What do Natalie Portman, Robert Downey, Jr., Zach Braff and Mandy Moore have in common? Before they were stars, they were campers at Stagedoor Manor, the premier summer theater camp for children and teenagers.
When Mickey Rapkin, a senior editor at GQ and self-proclaimed theater fanatic, learned about this place, he fled Manhattan for an escape to upstate New York. At Stagedoor, he tracked a trio of especially talented and determined teen actors through their final session at camp.
Theater Geek leads readers through the triumphs and tragedies of the three senior campers’ final summer in an absorbing, thought-provoking narrative that reveals the dynamic and inspiring human beings who populate this world. Through the rivalry, heartbreak, and joy of one summer at Stagedoor Manor, Rapkin offers theater geeks of all ages a dishy, illuminating romp through the lives of serious child actors.
This review comes with a warning – it will not be fair and balanced. It will not be unbiased. It’ll probably be gushy and completely over the top, borderline annoying. And it’s really long. And for that, I apologise. But, Mickey Rapkin’s Theater Geek? I’ve lived it.
I don’t just mean that I love theatre – I’ve got to go a step further than that. I spent two of the most magical summers of my life at Stagedoor Manor, the setting for Mickey Rapkin’s 2010 book on the New York summer camp.
SDM is a performing arts summer camp that’s been run by the Samuelson family for nearly forty years in the tiny town of Loch Sheldrake, NY. Summer camp is a great American tradition, as anyone who watched Bug Juice on Channel 4 as a kid will know. But Stagedoor is different. For starters, they cast 13 full-scale theatrical productions every three weeks in eight on-site theatre spaces. Kumbaya is swapped for perfect renditions of Seasons of Love from Rent, canoeing for tap classes and the camp talent shows are of a whole other level. Some of these kids have never performed in their life, others have come straight from Broadway, but they share one thing – in the real world, they all feel a little out of place. They’re the weird kids. They haven’t figured out where they fit yet. And they really love theatre.
Over the years, it’s provided magical memories for thousands of kids, some of whom have even grown up to be mega stars, like Natalie Portman, Robert Downey Jr., Two and a Half Men’s John Cryer, Zach Braff, Glee’s Lea Michele, Mandy Moore and many, many more.
Around this time of year, as the Stagedoor campers arrive for another summer of competing for the best part, getting put on voice rest and trying to figure out what’s on offer in the cafeteria that night, I get all misty-eyed and, well, irritating as I reminisce about those incredible 20 weeks I spent in Loch Sheldrake. Unlike the children tailed by Rapkin for Theater Geek, I was there working, an arts and crafts teacher – a professional friendship bracelet-maker essentially. After my first year in 2008, I was hooked, and returned in 2010 for more. The staff, the beautiful mountain setting, the incredible amount of talent that manifested itself within the camp’s boundaries and those kids – Stagedoor Manor was perfect. Like so many before me, kids and staff alike, I was in love.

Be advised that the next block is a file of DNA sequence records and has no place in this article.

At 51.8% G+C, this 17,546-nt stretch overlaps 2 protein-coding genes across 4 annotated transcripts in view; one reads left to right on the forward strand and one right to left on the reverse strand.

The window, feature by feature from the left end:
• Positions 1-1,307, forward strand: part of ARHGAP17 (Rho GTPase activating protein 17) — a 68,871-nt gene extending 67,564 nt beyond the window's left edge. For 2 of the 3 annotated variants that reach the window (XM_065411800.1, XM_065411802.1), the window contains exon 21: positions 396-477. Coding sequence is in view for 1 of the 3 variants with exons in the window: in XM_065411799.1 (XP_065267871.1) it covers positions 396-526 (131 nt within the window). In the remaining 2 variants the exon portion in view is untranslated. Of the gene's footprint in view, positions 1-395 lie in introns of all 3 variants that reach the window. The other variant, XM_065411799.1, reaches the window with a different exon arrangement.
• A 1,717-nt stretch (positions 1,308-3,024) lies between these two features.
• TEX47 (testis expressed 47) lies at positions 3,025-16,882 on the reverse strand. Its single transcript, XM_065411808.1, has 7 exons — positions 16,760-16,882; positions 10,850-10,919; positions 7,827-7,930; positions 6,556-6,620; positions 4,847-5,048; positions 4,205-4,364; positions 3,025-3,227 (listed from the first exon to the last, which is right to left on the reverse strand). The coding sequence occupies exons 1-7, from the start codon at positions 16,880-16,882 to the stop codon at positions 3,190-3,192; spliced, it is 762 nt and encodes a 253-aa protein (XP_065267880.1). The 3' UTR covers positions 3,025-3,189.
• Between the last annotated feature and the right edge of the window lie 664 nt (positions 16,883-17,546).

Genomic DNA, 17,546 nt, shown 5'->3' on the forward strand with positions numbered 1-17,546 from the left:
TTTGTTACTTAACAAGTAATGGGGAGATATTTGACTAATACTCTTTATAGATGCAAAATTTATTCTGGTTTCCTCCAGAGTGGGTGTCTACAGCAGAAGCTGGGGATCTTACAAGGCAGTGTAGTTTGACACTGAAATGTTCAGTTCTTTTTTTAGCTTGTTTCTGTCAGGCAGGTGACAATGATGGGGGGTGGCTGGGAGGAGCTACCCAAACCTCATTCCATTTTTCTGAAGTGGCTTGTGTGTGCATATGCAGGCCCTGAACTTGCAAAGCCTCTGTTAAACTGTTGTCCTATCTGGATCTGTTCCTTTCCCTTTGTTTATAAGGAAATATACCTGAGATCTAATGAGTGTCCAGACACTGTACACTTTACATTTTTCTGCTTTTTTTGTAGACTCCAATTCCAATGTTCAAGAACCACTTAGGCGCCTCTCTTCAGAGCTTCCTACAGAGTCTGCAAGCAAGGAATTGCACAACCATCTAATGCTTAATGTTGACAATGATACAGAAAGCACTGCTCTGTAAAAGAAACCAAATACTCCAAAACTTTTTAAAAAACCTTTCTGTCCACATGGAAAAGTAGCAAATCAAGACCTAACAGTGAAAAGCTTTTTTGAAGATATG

And lucky old GQ editor Mickey got in there first and wrote a book about the place. For Theater Geek, Mickey headed into the mountains for a three-week session at Stagedoor. During his time, he followed three kids – theatre obsessive Harry Katzman, Rachael Singer, the little girl with the big voice and Brian Muller, an unusual being at theatre camp because he liked sports too.
It was their last summer at the camp, each having graduated high school and heading to college – or a tour of Little House on the Prairie in the case of Brian – in the autumn. With Mickey watching on, the kids go through the highs and lows of their final summer as children. You can feel really Harry’s fears to live up to everyone’s expectations as he takes on the role that was ‘made’ for him. A nasty bug hits the camp (which was, in later years, referred to wistfully as The Plague), threatening Rachael’s final performance as Mrs Lovett in Sweeny Todd. You watch on as Brian struggles to connect with his character in Into The Woods. Mickey has crawled right into the heads of these teenagers, capturing both the child and miniature adult in each. (And it’s really weird for me, because I’m 99% sure I’ve screamed at at least one of them to sit down on the bus to the movies.)
As Mickey documents the pressure of being an ambitious young performer, he also delves into the camp’s history, how it all began, the colourful characters who’ve appeared along the way and catches up with some former campers and even campers’ parents, such as Courtney Love. Lea Michele admits that she never had a lead part at Stagedoor, despite having already appeared in Les Mis on Broadway. She left early in her third year to take part in the workshop of Spring Awakening – where she had the main role.
Theater Geek offers an honest, amusing and touching insight into the theatre world and where it all begins – as a dream for bright-eyed kids. If you’ve ever dreamt of life in the spotlight, know every word to the works of Stephen Sondheim or simply believe that you and Shakespeare are kindred spirits, this is the book for you. There will be parts where you scoff, where you roll your eyes and think, “That could never have happened!” But trust me – it absolutely would have.
For those of us who’ve been lucky enough to have been there, done that and bought the T-shirt (or been handed it on the last day of staff orientation), Stagedoor really is the happiest place on earth. Mickey Rapkin has done every crazy, beautiful, talent-soaked inch of its sprawling grounds in the Catskills complete justice.